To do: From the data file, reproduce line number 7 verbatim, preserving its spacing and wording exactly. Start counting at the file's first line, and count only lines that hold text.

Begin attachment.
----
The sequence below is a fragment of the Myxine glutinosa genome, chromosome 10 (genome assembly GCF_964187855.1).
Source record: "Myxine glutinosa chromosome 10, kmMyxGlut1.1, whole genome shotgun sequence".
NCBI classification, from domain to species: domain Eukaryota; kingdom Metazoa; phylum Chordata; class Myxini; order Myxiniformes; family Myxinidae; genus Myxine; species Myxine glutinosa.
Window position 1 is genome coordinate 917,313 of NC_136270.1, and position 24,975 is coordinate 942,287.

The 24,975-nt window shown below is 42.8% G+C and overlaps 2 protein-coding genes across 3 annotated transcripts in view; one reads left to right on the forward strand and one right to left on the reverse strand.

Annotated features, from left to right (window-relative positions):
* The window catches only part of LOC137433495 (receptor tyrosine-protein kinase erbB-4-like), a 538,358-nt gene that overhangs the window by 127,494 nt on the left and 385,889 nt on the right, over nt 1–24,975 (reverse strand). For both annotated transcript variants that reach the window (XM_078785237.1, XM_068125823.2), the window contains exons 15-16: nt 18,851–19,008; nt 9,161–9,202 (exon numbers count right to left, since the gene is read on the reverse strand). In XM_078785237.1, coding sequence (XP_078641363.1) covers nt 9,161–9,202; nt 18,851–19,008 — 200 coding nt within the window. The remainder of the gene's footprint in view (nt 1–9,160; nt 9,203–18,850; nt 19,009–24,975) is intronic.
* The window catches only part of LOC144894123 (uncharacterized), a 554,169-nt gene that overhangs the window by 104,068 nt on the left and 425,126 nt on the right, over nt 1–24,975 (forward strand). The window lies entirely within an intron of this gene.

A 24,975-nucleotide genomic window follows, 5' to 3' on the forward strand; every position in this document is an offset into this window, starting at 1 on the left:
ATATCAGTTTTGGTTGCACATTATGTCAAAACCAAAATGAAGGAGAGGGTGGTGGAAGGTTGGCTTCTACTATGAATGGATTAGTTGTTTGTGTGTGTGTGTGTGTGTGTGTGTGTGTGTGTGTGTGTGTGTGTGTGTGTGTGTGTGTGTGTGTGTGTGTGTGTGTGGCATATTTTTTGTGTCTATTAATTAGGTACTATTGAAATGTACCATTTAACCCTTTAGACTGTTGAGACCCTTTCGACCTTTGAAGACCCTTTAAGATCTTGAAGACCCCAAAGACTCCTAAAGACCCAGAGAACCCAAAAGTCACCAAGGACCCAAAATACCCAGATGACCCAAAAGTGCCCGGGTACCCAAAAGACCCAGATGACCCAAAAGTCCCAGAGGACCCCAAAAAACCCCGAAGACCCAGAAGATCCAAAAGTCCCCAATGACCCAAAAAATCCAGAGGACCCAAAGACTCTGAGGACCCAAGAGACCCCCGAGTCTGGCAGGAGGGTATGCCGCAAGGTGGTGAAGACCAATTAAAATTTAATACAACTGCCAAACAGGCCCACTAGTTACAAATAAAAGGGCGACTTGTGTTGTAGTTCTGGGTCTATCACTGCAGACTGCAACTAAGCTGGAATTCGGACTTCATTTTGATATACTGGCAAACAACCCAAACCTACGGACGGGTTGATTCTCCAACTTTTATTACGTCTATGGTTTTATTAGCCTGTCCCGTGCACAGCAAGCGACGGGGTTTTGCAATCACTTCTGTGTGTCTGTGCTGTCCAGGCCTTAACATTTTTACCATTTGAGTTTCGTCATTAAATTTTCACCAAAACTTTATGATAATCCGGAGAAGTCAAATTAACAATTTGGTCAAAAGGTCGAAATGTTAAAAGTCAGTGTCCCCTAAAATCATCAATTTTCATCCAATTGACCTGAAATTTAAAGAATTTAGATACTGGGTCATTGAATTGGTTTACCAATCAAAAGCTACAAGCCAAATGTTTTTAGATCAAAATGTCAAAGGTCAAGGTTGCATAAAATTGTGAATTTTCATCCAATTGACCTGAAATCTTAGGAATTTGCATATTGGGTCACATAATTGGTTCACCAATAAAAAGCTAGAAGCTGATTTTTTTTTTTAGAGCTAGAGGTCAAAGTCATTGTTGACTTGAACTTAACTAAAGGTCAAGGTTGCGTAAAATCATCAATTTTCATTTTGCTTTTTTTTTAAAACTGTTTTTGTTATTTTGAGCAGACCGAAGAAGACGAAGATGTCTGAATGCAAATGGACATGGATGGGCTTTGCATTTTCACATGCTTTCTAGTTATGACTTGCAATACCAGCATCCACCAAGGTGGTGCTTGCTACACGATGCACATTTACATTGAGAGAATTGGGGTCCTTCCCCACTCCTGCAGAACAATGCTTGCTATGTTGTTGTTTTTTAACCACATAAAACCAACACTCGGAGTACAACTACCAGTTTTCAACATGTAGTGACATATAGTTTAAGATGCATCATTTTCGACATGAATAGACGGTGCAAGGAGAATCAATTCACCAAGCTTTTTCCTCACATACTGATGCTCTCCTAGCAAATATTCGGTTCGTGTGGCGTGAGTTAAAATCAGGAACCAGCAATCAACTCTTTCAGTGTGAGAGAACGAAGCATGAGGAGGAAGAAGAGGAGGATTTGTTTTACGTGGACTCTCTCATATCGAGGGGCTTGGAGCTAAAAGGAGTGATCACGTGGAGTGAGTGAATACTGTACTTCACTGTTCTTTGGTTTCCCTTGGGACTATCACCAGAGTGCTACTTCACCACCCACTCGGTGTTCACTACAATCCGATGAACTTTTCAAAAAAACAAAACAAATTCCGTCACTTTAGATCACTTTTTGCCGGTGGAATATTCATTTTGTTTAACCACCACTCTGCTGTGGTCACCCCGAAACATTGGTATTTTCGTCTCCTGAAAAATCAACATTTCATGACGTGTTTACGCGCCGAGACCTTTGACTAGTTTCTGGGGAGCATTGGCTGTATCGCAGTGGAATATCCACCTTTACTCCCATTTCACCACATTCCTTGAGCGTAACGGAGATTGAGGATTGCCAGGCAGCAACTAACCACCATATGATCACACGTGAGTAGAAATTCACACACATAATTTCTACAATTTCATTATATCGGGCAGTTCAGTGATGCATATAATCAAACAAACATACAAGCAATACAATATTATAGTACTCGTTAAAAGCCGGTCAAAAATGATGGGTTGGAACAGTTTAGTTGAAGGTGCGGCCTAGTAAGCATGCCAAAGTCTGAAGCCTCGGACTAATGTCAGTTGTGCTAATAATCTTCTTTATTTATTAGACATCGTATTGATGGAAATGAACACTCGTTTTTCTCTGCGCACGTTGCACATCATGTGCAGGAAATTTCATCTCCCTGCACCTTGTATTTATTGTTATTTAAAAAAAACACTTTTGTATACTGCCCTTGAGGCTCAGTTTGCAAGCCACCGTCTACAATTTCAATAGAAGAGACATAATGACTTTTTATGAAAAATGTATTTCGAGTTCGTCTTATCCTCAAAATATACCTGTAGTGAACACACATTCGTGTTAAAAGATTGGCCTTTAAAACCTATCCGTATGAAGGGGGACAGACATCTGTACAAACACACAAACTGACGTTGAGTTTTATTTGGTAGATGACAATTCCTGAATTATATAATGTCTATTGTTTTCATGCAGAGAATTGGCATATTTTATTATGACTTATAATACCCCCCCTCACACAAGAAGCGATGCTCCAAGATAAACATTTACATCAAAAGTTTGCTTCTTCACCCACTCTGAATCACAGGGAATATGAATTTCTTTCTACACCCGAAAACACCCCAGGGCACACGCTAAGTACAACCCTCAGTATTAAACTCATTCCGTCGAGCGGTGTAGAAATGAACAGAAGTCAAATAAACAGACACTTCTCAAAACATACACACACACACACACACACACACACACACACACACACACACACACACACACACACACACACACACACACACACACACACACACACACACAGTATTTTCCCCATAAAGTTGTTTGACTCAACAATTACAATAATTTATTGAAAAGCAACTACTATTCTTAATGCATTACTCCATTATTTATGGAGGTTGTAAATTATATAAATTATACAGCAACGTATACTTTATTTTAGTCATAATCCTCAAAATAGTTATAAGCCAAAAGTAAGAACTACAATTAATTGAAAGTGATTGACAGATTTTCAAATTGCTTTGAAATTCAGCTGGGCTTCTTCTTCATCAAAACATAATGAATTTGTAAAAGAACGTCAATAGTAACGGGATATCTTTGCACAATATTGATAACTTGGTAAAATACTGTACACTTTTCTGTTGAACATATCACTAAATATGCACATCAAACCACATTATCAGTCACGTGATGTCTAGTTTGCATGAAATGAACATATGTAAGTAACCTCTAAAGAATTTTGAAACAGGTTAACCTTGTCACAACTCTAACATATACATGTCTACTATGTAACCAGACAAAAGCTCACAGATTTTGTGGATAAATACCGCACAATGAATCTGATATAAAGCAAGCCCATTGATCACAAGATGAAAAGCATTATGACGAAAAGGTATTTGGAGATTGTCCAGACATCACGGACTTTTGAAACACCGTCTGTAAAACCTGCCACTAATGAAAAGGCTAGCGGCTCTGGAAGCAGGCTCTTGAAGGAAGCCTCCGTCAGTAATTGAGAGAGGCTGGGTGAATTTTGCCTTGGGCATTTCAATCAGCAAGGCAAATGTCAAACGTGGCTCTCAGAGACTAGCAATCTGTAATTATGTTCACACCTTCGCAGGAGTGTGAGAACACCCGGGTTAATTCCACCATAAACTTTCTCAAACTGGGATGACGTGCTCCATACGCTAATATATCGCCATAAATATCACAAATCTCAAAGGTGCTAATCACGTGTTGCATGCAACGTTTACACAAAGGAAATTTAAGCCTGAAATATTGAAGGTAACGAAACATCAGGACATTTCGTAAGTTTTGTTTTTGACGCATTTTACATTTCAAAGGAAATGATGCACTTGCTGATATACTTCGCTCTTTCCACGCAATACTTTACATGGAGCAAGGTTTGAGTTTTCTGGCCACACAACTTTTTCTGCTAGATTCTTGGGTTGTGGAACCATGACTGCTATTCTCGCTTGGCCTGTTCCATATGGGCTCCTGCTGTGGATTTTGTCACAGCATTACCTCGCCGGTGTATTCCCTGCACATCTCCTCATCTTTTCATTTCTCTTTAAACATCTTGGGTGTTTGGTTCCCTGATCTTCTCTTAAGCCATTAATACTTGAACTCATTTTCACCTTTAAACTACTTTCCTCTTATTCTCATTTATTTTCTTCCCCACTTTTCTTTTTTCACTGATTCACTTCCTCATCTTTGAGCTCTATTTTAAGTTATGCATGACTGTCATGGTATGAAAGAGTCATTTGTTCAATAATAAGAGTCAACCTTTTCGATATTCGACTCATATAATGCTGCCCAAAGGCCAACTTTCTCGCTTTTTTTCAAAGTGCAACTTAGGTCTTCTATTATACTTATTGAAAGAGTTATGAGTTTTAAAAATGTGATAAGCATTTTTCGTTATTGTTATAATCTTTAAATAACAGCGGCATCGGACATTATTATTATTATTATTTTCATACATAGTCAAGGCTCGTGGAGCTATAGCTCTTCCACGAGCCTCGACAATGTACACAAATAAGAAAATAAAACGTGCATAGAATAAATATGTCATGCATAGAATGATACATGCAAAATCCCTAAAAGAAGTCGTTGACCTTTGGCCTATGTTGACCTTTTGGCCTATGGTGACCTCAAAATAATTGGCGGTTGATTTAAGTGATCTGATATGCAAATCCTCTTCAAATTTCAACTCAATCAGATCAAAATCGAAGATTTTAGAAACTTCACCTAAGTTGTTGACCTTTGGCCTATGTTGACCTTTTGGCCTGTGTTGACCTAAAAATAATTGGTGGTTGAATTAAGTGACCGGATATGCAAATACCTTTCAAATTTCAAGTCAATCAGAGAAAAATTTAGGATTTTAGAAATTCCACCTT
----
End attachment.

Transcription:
* The window catches only part of LOC137433495 (receptor tyrosine-protein kinase erbB-4-like), a 538,358-nt gene that overhangs the window by 127,494 nt on the left and 385,889 nt on the right, over nt 1–24,975 (reverse strand). For both annotated transcript variants that reach the window (XM_078785237.1, XM_068125823.2), the window contains exons 15-16: nt 18,851–19,008; nt 9,161–9,202 (exon numbers count right to left, since the gene is read on the reverse strand). In XM_078785237.1, coding sequence (XP_078641363.1) covers nt 9,161–9,202; nt 18,851–19,008 — 200 coding nt within the window. The remainder of the gene's footprint in view (nt 1–9,160; nt 9,203–18,850; nt 19,009–24,975) is intronic.